Library of Things!

Click on the picture of a thing to place a hold on it!

Azul Game


Food Dehydrator
 


GoPro Camera
 


Digital Camera
 

Sewing Machine

 


Ukelele

 


LEGO Set

 


Brio Toy Train

 

Snap Circuits

 

Magna-Tiles

 

Duplo Blocks

 

Garden Tools

 

Catan Game

 

Pandemic Game

 

Candy Land Game

 

Ice Cream Maker

 

Juicer

Karaoke Machine

Theremini

 


VHS/DVD
Converter



Elmo Cake Pan

Bundt Pan


Bird Watching Kit


Instant Pot

What do food dehydrators, GoPro cameras, and ukuleles have in common?  The answer:  Lake Oswego residents will be able to borrow them from the Library beginning September 23.
 

We are joining a growing number of libraries in providing community access to a “Library of Things” collection: an array of non-standard but useful items available for checkout, ranging from seasonal cake pans to sewing machines to VHS-to-DVD converters.  Click the clipboard icon for the list of items!

Lake Oswego’s collection of “things” is being curated from results of a public survey conducted earlier this year.  Overall, survey results showed that LO residents are interested in a wide variety of things, but the highest-ranking categories were Arts & Crafts, Technology, and Outdoor & Recreation.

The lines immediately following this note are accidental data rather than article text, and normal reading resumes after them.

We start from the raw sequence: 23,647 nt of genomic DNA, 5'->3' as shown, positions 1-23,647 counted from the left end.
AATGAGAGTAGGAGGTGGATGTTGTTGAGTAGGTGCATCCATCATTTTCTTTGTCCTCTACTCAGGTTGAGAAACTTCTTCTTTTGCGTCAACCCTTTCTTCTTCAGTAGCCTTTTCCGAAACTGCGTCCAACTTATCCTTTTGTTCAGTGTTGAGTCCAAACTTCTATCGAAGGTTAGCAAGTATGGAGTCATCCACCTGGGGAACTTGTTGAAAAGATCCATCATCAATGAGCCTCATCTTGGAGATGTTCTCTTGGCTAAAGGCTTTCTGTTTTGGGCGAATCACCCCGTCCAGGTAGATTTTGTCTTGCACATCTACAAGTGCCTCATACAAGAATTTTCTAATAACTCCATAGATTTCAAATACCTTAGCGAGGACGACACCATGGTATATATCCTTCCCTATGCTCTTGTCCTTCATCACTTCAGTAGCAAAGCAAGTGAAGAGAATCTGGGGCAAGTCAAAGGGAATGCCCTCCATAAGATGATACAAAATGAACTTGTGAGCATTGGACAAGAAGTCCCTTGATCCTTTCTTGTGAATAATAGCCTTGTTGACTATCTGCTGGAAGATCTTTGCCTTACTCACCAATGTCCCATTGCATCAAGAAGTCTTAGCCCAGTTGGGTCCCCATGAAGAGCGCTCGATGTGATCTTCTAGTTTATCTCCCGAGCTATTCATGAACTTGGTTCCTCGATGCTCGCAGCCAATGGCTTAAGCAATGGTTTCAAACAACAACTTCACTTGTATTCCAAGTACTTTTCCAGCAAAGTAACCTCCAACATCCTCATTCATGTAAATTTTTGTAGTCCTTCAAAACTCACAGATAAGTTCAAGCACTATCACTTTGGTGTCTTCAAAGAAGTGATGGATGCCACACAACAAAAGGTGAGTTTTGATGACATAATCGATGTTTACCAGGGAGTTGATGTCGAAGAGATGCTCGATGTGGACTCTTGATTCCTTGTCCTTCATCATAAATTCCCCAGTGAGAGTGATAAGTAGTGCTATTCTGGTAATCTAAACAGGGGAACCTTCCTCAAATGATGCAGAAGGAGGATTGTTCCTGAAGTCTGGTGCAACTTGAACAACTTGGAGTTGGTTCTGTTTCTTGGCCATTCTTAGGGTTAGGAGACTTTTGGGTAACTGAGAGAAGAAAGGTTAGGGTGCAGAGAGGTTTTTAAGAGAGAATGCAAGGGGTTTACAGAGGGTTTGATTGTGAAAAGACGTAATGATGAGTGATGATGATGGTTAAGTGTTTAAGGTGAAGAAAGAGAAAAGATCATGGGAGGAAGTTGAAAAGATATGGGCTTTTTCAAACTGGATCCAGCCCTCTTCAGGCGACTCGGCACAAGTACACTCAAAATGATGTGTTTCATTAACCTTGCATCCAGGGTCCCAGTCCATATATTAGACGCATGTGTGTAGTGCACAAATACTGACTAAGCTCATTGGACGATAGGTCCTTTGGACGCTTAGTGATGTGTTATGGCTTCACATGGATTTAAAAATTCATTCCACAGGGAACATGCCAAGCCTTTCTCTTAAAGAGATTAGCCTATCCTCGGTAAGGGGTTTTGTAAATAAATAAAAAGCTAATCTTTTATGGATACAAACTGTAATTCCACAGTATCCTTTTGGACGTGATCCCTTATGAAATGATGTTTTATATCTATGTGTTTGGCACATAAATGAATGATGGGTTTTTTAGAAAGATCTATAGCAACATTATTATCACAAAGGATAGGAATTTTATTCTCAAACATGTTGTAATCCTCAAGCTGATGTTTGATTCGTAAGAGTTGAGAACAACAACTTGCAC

“We are launching the collection with 25 unique items, but plan to add up to 100 unique items to complete the collection over the next twelve months, including things for children such as train sets and snap circuits,” said Melissa Kelly, director at Lake Oswego Library.  “Staff are excited to provide access to a new collection of materials that inspire life-long learning, encourage human connection, and level the playing field for people without the budget or space to own the technology or equipment themselves.”

A Library of Things also promotes sustainable communities. Rather than purchase a food dehydrator that a household might use only once per year, it can be borrowed seasonally from the Library.  Or rather than purchase the newest gadget based on reviews alone, why not try it out first?

“The things we buy cost far more than the price on the tag,” said Stacy Ludington with the Clackamas County Sustainability and Solid Waste program, which provided start-up grant funding to Lake Oswego and other county libraries for this project. “Land, water, fossil fuels and more are used to produce the items we buy, leading to environmental costs we often don’t think about. Sharing items helps to reduce this environmental impact.” 

All you need is a library card to borrow from the collection.  Don’t have one?  It’s easy and free for residents of Clackamas, Washington and Multnomah counties. Just call or visit the Library for details.

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